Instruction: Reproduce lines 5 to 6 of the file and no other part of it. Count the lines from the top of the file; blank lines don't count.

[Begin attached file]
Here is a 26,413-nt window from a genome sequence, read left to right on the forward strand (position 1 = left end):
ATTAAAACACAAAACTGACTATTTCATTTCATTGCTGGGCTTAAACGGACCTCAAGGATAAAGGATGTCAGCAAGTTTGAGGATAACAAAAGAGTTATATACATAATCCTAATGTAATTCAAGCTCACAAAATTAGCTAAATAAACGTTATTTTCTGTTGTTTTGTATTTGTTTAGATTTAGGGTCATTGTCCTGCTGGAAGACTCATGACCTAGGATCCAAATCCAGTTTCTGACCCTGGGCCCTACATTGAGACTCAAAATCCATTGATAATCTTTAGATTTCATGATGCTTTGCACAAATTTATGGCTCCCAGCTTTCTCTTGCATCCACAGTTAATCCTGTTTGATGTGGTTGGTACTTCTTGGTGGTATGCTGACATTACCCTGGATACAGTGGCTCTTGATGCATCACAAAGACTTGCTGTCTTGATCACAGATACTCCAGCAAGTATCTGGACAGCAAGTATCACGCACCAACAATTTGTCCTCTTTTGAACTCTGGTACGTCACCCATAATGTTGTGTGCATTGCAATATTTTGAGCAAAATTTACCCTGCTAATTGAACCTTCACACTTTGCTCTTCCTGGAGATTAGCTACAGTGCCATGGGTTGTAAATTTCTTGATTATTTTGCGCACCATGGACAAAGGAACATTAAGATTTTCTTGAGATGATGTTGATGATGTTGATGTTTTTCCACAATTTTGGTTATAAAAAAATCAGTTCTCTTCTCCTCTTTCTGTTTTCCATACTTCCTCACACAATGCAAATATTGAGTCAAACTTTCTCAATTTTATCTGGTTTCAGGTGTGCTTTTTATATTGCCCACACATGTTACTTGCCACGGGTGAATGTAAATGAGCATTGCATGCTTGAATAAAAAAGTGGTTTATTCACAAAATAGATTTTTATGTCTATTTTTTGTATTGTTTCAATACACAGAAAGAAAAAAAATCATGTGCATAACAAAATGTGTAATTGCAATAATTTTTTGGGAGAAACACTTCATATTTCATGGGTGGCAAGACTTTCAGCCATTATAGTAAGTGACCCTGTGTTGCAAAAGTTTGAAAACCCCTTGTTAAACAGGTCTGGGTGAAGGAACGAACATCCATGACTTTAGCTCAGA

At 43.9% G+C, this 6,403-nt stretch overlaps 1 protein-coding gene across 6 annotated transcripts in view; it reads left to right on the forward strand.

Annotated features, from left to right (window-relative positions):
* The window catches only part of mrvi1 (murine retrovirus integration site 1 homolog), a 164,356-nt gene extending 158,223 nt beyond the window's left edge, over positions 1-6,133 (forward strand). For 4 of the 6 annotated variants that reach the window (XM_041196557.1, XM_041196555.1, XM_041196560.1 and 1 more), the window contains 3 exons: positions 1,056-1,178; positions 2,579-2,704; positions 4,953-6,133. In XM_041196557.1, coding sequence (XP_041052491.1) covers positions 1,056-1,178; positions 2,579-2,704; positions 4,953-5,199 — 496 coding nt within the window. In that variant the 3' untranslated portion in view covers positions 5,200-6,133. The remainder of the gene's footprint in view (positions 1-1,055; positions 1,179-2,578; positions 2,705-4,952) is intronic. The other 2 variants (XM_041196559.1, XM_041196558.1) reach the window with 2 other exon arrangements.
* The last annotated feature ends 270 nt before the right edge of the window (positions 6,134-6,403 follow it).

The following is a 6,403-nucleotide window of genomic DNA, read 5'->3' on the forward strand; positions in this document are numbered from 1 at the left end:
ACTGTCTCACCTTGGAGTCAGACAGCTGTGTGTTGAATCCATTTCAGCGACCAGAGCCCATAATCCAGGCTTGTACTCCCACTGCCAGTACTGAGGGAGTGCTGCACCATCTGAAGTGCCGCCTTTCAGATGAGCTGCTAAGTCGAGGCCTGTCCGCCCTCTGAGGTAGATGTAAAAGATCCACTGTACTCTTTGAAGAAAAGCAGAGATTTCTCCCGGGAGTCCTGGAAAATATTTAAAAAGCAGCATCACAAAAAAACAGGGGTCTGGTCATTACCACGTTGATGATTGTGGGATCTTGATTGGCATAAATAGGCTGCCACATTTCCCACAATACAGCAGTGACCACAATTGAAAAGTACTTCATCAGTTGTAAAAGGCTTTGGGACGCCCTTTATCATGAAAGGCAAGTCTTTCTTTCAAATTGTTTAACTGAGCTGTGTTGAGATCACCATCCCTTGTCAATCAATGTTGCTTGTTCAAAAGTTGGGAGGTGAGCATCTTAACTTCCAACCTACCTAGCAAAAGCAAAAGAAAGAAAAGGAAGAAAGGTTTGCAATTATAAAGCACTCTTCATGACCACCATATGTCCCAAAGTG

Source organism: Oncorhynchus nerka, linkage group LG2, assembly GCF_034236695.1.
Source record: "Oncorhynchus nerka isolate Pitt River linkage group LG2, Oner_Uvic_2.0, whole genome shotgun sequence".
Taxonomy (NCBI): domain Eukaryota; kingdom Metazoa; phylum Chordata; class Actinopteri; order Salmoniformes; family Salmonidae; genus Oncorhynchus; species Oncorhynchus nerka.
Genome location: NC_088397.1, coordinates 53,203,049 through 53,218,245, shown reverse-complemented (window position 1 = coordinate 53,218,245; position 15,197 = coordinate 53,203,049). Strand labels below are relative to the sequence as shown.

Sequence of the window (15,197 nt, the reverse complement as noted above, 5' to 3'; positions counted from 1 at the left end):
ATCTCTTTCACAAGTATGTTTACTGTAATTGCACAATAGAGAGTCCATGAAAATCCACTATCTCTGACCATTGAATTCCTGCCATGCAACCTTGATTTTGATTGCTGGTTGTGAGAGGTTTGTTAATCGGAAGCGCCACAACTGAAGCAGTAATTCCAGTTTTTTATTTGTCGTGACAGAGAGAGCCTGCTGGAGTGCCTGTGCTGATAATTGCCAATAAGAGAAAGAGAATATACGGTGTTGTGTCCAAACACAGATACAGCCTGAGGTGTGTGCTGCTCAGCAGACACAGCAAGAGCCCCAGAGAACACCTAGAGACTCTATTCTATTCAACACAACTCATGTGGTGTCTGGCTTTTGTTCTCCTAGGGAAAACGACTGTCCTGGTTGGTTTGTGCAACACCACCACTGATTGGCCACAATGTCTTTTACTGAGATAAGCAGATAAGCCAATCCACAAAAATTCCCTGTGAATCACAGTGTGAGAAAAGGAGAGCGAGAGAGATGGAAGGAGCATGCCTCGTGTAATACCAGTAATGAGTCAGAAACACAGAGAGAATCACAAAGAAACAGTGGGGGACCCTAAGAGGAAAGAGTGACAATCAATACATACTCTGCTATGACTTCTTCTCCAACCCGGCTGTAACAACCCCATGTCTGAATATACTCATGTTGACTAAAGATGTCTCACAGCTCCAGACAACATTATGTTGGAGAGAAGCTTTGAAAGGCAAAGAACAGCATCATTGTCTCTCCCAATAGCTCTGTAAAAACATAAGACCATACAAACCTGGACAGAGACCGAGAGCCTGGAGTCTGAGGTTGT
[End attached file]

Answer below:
* The window catches only part of mrvi1 (murine retrovirus integration site 1 homolog), a 164,356-nt gene extending 158,223 nt beyond the window's left edge, over positions 1-6,133 (forward strand). For 4 of the 6 annotated variants that reach the window (XM_041196557.1, XM_041196555.1, XM_041196560.1 and 1 more), the window contains 3 exons: positions 1,056-1,178; positions 2,579-2,704; positions 4,953-6,133. In XM_041196557.1, coding sequence (XP_041052491.1) covers positions 1,056-1,178; positions 2,579-2,704; positions 4,953-5,199 — 496 coding nt within the window. In that variant the 3' untranslated portion in view covers positions 5,200-6,133. The remainder of the gene's footprint in view (positions 1-1,055; positions 1,179-2,578; positions 2,705-4,952) is intronic. The other 2 variants (XM_041196559.1, XM_041196558.1) reach the window with 2 other exon arrangements.
* The last annotated feature ends 270 nt before the right edge of the window (positions 6,134-6,403 follow it).